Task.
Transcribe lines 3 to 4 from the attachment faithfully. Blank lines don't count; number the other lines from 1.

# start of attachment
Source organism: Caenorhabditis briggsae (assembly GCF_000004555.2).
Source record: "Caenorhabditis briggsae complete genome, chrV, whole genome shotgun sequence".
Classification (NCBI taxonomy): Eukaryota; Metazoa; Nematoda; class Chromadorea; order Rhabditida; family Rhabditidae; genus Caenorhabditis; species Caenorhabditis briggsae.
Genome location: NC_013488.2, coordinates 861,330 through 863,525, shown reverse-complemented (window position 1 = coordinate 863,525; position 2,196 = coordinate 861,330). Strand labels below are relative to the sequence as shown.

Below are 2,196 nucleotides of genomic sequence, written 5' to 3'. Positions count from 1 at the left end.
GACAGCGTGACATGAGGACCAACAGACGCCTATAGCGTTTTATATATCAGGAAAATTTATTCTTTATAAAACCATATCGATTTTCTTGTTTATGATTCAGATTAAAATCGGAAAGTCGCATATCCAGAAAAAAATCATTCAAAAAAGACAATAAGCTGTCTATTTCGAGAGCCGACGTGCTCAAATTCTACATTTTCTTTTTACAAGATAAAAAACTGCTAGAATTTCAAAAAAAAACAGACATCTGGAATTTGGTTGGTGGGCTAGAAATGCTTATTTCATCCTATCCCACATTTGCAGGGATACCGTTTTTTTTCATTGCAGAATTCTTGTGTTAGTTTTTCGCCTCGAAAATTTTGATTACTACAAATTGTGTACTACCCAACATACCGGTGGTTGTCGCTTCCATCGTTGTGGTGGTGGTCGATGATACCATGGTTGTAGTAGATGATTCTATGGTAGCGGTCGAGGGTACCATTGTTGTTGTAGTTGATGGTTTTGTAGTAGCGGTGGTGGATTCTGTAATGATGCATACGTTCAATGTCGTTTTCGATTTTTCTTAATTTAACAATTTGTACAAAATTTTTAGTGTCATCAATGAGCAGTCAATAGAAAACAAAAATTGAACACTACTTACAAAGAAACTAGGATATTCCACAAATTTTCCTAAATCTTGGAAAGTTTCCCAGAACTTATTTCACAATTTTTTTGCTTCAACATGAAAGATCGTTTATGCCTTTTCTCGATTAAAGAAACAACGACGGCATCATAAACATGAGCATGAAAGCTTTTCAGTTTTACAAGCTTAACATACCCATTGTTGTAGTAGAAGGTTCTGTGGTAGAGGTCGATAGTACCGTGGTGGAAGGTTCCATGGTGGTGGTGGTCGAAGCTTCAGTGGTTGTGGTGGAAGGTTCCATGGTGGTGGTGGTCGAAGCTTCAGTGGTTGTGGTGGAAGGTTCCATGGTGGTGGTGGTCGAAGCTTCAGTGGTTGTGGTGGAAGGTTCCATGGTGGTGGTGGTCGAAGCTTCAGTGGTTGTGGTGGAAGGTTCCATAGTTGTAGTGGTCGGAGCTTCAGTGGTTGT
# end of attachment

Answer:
Classification (NCBI taxonomy): Eukaryota; Metazoa; Nematoda; class Chromadorea; order Rhabditida; family Rhabditidae; genus Caenorhabditis; species Caenorhabditis briggsae.
Genome location: NC_013488.2, coordinates 861,330 through 863,525, shown reverse-complemented (window position 1 = coordinate 863,525; position 2,196 = coordinate 861,330). Strand labels below are relative to the sequence as shown.